Back in the late 1990s and early 2000s, Hong Kong action star Jackie Chan became a huge star in the United States. His incredible stunt work caught the attention of Hollywood and action fans alike, and a handful of his movies received a domestic release in theaters, albeit with dubbed dialogue. Shortly thereafter, Chan was starring in Hollywood films like Rush Hour with Chris Tucker, Shanghai Noon with Owen Wilson and even his own starring vehicle, The Tuxedo. Now he’s back in a movie that feels like it got lost in a couch cushion back in 2001.
Skiptrace is a new action comedy from Die Hard 2 and Cliffhanger director Renny Harlin, and it puts Jackie Chan into the lead role alongside an American actor for comedic relief. This time it’s Jackass star Johnny Knoxville starring alongside Jackie Chan, and as you’ll see in the trailer that just debuted, the two couldn’t be a more mismatched pair. Watch the Skiptrace trailer after the jump. Read More »
Please Recommend /Film on Facebook
A couple months back, Paul Scheer and the gang covered The Covenant on How Did This Get Made? Ever since then, Paul and I have been trying to arrange an interview with the film’s director, the great Renny Harlin, a Finnish-born filmmaker best known for helming action-packed classics like Die Hard 2, Cliffhanger.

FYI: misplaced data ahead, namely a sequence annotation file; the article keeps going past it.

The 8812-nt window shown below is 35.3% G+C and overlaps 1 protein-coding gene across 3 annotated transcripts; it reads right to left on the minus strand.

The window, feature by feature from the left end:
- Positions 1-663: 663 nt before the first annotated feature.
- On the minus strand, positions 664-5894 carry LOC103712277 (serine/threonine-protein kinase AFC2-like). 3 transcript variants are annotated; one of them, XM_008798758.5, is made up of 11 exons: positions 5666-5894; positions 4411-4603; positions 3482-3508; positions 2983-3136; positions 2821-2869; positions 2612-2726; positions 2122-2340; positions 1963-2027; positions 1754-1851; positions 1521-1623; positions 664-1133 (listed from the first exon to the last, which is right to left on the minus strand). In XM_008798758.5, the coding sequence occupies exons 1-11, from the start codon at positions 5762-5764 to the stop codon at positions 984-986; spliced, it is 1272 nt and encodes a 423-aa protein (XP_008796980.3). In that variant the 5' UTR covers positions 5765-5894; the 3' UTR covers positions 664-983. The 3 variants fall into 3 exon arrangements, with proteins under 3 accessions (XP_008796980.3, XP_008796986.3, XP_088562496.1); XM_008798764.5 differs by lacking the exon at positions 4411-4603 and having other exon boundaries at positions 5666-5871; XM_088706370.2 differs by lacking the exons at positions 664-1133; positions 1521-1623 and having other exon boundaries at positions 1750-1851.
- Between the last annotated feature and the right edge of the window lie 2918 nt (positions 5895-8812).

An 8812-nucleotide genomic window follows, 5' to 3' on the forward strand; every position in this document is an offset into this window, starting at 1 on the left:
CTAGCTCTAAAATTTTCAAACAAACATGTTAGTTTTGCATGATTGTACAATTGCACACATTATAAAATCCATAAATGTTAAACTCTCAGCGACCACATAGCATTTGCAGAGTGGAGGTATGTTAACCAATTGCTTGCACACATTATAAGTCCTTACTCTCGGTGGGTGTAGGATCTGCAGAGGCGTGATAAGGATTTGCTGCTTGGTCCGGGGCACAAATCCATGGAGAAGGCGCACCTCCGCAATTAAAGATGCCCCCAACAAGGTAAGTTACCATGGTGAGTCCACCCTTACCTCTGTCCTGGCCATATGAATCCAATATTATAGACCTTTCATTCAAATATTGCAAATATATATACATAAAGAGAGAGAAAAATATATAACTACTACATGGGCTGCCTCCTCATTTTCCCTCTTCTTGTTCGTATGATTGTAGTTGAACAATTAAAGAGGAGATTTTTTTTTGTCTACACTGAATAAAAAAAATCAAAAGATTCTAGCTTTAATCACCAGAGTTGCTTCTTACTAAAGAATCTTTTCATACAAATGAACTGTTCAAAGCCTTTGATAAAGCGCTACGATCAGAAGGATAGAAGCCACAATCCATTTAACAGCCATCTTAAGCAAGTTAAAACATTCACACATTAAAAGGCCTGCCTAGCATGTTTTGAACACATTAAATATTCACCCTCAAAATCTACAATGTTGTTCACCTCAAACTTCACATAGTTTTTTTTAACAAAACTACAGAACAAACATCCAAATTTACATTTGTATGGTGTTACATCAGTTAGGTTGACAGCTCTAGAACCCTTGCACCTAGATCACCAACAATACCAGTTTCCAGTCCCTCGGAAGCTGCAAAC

It took a little while to coordinate the conversation, as Harlin has been stationed in China these past two years. But luckily for us, between finishing post on his upcoming Jackie Chan film Skiptrace and launching his new production company in Beijing, Harlin carved out an hour to take a stroll down memory lane.
During our chat, we talked about all sorts of things. From his mission to assemble the “sexiest cast ever” for The Covenant to his original choice to play the villain in Cliffhanger. But as interesting as details like that can be—and as wonderfully quotable as Harlin tends to be—they pale in comparison to the unexpected and over-arching story of Harlin’s career. A career that, as you will now see, never even should have been…
Read More »